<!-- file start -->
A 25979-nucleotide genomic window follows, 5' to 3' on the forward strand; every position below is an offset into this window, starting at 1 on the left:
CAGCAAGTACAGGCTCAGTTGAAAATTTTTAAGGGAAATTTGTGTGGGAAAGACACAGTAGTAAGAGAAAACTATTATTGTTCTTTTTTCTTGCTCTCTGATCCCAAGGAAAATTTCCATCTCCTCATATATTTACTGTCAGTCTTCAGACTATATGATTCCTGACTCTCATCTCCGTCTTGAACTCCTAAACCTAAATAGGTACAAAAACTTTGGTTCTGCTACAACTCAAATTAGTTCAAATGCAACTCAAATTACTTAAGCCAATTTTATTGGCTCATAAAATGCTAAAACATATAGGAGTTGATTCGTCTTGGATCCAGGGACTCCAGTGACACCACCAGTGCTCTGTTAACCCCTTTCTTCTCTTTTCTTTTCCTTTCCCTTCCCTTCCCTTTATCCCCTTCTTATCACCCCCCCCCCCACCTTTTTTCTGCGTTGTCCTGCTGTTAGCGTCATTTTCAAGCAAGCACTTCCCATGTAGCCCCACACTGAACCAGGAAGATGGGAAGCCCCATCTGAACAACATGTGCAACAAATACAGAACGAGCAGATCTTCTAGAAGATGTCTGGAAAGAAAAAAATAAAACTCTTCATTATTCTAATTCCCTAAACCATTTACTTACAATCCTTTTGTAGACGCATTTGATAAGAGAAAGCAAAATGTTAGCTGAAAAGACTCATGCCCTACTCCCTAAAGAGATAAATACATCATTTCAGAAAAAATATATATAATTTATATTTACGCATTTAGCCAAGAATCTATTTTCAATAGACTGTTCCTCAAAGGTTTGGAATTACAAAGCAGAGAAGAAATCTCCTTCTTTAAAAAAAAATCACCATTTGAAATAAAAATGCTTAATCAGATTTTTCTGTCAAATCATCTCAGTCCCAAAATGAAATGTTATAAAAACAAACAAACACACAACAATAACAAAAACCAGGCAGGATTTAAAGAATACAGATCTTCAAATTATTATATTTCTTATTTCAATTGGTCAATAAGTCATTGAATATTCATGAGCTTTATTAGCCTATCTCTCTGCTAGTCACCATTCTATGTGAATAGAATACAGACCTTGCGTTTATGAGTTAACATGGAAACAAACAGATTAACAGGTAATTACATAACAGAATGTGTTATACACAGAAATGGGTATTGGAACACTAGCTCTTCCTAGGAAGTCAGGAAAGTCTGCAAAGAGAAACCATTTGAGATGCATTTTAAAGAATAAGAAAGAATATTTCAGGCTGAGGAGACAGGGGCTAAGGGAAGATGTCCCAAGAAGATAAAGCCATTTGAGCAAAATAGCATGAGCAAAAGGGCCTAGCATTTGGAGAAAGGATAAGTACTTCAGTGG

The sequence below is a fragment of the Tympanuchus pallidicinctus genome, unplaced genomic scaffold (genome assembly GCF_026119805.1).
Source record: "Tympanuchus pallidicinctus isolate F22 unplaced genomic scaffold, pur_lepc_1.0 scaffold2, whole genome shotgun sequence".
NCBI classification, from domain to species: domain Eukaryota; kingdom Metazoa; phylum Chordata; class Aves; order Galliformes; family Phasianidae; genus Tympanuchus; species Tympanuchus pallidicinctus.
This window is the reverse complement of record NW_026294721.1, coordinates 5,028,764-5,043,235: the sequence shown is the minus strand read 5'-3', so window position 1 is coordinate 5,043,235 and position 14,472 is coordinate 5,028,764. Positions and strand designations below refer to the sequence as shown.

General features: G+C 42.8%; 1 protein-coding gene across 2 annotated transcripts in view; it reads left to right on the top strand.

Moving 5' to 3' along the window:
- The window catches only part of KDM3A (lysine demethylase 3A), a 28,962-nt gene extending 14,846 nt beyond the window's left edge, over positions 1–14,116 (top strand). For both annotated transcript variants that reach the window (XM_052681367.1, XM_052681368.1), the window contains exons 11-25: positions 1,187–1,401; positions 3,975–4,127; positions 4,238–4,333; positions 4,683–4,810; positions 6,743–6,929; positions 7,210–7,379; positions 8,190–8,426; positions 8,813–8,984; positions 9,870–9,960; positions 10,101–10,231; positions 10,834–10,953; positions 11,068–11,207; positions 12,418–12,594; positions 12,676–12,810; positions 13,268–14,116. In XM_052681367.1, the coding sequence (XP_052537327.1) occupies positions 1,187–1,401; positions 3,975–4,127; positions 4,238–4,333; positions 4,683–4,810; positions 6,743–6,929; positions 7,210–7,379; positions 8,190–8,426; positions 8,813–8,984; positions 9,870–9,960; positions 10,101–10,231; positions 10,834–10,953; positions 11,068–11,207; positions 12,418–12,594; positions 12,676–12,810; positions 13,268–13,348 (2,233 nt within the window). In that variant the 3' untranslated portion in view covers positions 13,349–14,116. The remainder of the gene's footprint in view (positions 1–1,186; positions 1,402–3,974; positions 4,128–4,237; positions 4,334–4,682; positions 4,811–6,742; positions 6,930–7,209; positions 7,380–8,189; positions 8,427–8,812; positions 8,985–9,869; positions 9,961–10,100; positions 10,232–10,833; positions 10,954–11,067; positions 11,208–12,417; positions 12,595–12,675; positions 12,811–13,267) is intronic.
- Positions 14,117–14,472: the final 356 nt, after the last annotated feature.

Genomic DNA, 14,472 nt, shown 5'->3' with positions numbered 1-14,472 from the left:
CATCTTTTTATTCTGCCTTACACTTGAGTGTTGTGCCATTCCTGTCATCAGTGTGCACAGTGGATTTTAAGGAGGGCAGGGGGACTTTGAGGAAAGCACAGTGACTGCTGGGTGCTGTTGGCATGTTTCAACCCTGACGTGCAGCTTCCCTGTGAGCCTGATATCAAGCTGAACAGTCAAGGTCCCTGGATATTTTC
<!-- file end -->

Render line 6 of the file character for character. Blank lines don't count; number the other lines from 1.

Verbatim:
This window is the reverse complement of record NW_026294721.1, coordinates 5,028,764-5,043,235: the sequence shown is the minus strand read 5'-3', so window position 1 is coordinate 5,043,235 and position 14,472 is coordinate 5,028,764. Positions and strand designations below refer to the sequence as shown.